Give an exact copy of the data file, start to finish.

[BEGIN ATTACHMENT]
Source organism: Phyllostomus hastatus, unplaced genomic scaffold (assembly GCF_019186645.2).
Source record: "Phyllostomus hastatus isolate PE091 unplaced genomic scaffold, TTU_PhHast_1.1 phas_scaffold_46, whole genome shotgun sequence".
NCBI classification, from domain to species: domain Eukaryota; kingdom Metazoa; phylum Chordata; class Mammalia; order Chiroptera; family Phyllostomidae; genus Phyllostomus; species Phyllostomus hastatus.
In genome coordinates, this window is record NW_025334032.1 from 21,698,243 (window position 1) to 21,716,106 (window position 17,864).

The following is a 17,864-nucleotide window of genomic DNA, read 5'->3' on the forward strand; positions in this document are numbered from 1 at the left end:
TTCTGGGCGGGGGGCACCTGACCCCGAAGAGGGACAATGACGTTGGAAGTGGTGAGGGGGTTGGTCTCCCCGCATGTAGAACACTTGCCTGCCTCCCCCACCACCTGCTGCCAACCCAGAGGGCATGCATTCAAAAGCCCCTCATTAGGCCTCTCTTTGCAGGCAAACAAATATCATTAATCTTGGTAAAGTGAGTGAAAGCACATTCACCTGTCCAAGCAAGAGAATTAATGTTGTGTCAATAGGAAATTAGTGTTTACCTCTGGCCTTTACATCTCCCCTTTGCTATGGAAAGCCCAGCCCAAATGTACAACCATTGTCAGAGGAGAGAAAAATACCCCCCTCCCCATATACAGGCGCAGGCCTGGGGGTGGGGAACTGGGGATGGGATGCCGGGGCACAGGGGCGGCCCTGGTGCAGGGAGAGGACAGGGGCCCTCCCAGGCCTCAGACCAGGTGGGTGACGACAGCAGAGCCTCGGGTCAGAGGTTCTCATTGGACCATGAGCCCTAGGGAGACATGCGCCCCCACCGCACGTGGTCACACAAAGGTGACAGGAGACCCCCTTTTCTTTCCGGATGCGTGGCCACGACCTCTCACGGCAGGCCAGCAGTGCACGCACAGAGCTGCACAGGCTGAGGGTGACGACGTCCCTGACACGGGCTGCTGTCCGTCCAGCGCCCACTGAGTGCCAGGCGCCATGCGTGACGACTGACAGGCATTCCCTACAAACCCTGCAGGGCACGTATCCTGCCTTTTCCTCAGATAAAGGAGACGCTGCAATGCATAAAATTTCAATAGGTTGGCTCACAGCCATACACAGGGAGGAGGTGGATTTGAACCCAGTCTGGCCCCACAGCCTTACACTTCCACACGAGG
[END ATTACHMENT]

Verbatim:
Source organism: Phyllostomus hastatus, unplaced genomic scaffold (assembly GCF_019186645.2).
Source record: "Phyllostomus hastatus isolate PE091 unplaced genomic scaffold, TTU_PhHast_1.1 phas_scaffold_46, whole genome shotgun sequence".
NCBI classification, from domain to species: domain Eukaryota; kingdom Metazoa; phylum Chordata; class Mammalia; order Chiroptera; family Phyllostomidae; genus Phyllostomus; species Phyllostomus hastatus.
In genome coordinates, this window is record NW_025334032.1 from 21,698,243 (window position 1) to 21,716,106 (window position 17,864).

The following is a 17,864-nucleotide window of genomic DNA, read 5'->3' on the forward strand; positions in this document are numbered from 1 at the left end:
TTCTGGGCGGGGGGCACCTGACCCCGAAGAGGGACAATGACGTTGGAAGTGGTGAGGGGGTTGGTCTCCCCGCATGTAGAACACTTGCCTGCCTCCCCCACCACCTGCTGCCAACCCAGAGGGCATGCATTCAAAAGCCCCTCATTAGGCCTCTCTTTGCAGGCAAACAAATATCATTAATCTTGGTAAAGTGAGTGAAAGCACATTCACCTGTCCAAGCAAGAGAATTAATGTTGTGTCAATAGGAAATTAGTGTTTACCTCTGGCCTTTACATCTCCCCTTTGCTATGGAAAGCCCAGCCCAAATGTACAACCATTGTCAGAGGAGAGAAAAATACCCCCCTCCCCATATACAGGCGCAGGCCTGGGGGTGGGGAACTGGGGATGGGATGCCGGGGCACAGGGGCGGCCCTGGTGCAGGGAGAGGACAGGGGCCCTCCCAGGCCTCAGACCAGGTGGGTGACGACAGCAGAGCCTCGGGTCAGAGGTTCTCATTGGACCATGAGCCCTAGGGAGACATGCGCCCCCACCGCACGTGGTCACACAAAGGTGACAGGAGACCCCCTTTTCTTTCCGGATGCGTGGCCACGACCTCTCACGGCAGGCCAGCAGTGCACGCACAGAGCTGCACAGGCTGAGGGTGACGACGTCCCTGACACGGGCTGCTGTCCGTCCAGCGCCCACTGAGTGCCAGGCGCCATGCGTGACGACTGACAGGCATTCCCTACAAACCCTGCAGGGCACGTATCCTGCCTTTTCCTCAGATAAAGGAGACGCTGCAATGCATAAAATTTCAATAGGTTGGCTCACAGCCATACACAGGGAGGAGGTGGATTTGAACCCAGTCTGGCCCCACAGCCTTACACTTCCACACGAGG